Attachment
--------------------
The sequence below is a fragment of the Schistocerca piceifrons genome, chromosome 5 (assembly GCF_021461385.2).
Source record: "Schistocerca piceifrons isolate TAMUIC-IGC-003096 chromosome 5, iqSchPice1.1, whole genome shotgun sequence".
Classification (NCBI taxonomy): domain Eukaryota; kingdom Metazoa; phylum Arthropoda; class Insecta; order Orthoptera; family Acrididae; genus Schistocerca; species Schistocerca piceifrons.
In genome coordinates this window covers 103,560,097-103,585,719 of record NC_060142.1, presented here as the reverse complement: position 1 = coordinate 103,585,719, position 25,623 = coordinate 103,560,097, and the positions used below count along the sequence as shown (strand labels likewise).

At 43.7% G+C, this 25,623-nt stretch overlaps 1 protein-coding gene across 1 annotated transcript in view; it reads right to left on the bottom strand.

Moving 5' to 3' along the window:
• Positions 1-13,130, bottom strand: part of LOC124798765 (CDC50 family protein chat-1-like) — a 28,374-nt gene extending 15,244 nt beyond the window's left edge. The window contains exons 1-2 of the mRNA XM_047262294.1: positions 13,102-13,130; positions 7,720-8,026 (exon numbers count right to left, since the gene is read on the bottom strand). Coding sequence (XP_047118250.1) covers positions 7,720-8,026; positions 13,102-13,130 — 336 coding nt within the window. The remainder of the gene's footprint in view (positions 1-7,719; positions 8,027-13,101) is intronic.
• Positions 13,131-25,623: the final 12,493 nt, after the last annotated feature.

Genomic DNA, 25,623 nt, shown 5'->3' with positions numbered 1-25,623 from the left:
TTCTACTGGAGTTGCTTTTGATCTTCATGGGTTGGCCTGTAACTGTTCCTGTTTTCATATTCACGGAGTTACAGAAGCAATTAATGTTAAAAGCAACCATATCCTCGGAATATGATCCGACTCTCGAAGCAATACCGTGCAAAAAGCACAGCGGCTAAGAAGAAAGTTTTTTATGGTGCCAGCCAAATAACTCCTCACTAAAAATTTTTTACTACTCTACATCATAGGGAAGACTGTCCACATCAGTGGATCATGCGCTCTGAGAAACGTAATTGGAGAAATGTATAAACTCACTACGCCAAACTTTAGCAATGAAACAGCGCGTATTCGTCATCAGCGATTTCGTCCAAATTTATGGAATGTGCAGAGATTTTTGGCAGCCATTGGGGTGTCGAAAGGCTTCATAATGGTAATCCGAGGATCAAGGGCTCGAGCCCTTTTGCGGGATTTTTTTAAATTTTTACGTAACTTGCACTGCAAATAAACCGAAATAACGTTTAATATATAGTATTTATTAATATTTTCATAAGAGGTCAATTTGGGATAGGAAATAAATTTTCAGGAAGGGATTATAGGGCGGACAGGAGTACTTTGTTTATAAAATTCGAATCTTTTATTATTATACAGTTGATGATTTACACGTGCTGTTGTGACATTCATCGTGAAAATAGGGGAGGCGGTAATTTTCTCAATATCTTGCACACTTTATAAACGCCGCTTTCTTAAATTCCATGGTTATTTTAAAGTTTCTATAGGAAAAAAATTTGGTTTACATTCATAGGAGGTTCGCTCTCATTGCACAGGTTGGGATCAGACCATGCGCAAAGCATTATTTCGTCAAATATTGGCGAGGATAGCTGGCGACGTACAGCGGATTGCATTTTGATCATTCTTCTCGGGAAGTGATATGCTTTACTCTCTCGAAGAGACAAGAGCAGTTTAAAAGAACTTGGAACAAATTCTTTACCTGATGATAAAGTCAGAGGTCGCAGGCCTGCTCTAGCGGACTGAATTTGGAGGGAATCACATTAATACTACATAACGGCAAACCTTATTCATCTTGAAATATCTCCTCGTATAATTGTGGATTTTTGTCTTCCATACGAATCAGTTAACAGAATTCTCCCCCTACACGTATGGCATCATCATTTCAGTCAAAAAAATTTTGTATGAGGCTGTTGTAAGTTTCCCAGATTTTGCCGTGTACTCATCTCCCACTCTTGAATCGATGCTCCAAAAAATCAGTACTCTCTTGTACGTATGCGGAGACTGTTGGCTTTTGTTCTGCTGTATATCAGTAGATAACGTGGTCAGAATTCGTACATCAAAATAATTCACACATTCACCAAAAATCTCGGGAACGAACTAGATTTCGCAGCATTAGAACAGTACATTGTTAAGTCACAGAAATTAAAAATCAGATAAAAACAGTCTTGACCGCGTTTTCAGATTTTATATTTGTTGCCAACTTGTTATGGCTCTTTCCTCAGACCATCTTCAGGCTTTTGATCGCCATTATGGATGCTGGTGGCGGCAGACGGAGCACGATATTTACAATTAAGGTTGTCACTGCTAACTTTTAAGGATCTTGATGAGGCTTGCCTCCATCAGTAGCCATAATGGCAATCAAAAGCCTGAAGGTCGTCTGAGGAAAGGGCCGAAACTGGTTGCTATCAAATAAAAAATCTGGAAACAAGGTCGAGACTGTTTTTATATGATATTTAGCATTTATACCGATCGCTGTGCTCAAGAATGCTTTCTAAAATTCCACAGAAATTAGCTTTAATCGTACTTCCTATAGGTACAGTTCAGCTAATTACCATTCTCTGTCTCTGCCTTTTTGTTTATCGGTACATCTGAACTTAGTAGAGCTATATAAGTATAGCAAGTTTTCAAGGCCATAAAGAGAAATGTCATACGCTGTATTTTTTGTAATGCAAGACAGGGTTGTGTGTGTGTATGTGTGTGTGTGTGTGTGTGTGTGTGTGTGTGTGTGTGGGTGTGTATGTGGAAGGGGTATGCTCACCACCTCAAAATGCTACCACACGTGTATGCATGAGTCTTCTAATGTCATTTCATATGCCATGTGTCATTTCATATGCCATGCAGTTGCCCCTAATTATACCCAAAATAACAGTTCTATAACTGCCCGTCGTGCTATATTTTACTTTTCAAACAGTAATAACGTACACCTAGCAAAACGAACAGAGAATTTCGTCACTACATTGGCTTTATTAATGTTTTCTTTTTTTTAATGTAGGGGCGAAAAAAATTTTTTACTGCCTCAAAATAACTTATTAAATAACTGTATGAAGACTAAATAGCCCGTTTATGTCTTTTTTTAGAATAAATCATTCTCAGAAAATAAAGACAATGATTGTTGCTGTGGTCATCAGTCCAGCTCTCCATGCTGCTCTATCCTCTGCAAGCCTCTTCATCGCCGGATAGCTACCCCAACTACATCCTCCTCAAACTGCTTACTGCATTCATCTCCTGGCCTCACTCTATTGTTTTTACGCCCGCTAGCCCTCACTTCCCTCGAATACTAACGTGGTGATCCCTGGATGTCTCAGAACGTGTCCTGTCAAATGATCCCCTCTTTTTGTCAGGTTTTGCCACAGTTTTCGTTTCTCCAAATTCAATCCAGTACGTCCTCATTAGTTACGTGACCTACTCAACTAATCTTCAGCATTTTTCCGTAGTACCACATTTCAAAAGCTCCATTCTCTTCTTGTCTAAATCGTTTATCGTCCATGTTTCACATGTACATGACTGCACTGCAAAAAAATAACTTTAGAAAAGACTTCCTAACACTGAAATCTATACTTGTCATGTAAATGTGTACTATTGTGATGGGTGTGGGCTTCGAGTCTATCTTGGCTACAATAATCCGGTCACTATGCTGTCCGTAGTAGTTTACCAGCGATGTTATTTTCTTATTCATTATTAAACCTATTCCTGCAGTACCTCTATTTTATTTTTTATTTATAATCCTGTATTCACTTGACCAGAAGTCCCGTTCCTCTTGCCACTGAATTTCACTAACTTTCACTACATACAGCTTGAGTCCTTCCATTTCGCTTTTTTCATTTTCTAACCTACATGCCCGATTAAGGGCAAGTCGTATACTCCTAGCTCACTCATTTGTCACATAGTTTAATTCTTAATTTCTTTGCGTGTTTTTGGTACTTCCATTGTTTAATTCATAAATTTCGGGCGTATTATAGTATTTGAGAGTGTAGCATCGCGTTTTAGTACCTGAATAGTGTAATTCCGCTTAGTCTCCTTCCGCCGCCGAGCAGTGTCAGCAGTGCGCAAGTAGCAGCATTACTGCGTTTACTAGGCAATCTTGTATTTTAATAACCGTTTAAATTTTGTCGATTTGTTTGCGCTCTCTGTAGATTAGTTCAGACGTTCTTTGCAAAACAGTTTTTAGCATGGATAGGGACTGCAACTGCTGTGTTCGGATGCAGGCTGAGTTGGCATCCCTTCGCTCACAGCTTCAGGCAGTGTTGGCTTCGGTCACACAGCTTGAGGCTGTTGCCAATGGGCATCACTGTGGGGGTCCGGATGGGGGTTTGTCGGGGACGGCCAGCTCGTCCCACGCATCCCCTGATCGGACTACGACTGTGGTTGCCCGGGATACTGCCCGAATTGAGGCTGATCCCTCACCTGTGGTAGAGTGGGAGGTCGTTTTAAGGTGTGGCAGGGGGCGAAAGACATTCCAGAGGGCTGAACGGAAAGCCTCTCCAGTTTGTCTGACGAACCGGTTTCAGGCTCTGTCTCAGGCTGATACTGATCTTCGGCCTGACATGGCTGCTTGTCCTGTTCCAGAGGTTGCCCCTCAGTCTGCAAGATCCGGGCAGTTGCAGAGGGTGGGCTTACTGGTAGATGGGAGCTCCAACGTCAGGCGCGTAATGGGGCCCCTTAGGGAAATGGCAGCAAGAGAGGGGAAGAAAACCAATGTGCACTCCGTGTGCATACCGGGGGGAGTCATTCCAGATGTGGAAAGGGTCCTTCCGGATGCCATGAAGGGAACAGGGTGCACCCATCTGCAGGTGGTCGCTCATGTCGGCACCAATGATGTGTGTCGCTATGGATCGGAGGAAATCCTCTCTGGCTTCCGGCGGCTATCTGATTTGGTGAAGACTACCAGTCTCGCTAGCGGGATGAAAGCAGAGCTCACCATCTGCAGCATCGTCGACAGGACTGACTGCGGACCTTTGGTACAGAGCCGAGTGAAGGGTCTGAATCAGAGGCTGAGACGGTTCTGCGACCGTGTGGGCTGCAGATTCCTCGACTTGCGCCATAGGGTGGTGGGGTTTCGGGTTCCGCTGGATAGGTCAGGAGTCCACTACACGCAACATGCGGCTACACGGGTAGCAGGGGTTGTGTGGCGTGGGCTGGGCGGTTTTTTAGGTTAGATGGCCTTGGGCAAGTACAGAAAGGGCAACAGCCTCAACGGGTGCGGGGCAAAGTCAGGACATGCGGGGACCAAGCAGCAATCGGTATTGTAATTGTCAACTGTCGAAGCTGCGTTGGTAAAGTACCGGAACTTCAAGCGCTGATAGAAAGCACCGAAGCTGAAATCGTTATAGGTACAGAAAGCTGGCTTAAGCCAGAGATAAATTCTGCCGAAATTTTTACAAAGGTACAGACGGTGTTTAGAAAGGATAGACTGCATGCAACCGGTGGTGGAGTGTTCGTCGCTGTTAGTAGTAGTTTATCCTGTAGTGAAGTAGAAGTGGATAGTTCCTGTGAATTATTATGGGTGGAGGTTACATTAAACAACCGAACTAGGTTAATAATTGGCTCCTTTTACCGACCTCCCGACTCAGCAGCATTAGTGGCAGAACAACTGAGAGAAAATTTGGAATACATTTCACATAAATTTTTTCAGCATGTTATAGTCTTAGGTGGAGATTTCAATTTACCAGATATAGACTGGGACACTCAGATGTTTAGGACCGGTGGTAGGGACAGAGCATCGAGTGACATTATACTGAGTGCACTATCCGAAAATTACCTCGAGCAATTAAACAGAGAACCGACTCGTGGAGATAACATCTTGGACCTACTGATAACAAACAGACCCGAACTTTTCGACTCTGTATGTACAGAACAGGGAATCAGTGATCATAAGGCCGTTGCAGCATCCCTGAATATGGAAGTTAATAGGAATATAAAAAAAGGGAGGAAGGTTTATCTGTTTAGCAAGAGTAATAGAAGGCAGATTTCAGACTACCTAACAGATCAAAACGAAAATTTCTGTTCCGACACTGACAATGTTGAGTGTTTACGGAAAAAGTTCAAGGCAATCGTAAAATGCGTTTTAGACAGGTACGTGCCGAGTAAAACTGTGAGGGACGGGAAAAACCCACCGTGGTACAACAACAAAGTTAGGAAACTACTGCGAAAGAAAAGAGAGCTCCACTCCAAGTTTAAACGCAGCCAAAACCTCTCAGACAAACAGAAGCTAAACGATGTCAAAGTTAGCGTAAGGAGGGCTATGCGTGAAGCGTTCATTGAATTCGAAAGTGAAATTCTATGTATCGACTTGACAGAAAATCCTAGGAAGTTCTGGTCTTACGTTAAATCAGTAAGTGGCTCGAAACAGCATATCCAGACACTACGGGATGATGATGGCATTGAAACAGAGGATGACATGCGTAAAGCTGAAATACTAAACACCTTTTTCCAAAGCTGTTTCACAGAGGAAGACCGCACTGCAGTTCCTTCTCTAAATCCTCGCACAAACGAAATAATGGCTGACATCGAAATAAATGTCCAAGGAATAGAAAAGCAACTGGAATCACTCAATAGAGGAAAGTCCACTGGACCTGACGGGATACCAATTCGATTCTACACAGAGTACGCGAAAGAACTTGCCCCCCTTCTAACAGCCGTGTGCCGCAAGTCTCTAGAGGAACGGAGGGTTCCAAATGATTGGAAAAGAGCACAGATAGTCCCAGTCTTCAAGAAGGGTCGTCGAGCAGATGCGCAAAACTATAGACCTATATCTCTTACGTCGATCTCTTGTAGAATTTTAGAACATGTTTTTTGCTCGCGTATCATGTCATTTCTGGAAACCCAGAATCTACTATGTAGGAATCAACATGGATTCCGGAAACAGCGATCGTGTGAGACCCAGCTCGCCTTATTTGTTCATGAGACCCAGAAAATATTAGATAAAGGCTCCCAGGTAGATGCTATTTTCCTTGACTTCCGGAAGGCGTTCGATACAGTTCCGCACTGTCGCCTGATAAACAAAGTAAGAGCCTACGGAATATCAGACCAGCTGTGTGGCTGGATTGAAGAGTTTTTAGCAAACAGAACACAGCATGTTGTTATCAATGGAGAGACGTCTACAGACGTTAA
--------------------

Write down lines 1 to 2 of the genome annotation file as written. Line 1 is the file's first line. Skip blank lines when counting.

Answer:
The sequence below is a fragment of the Schistocerca piceifrons genome, chromosome 5 (assembly GCF_021461385.2).
Source record: "Schistocerca piceifrons isolate TAMUIC-IGC-003096 chromosome 5, iqSchPice1.1, whole genome shotgun sequence".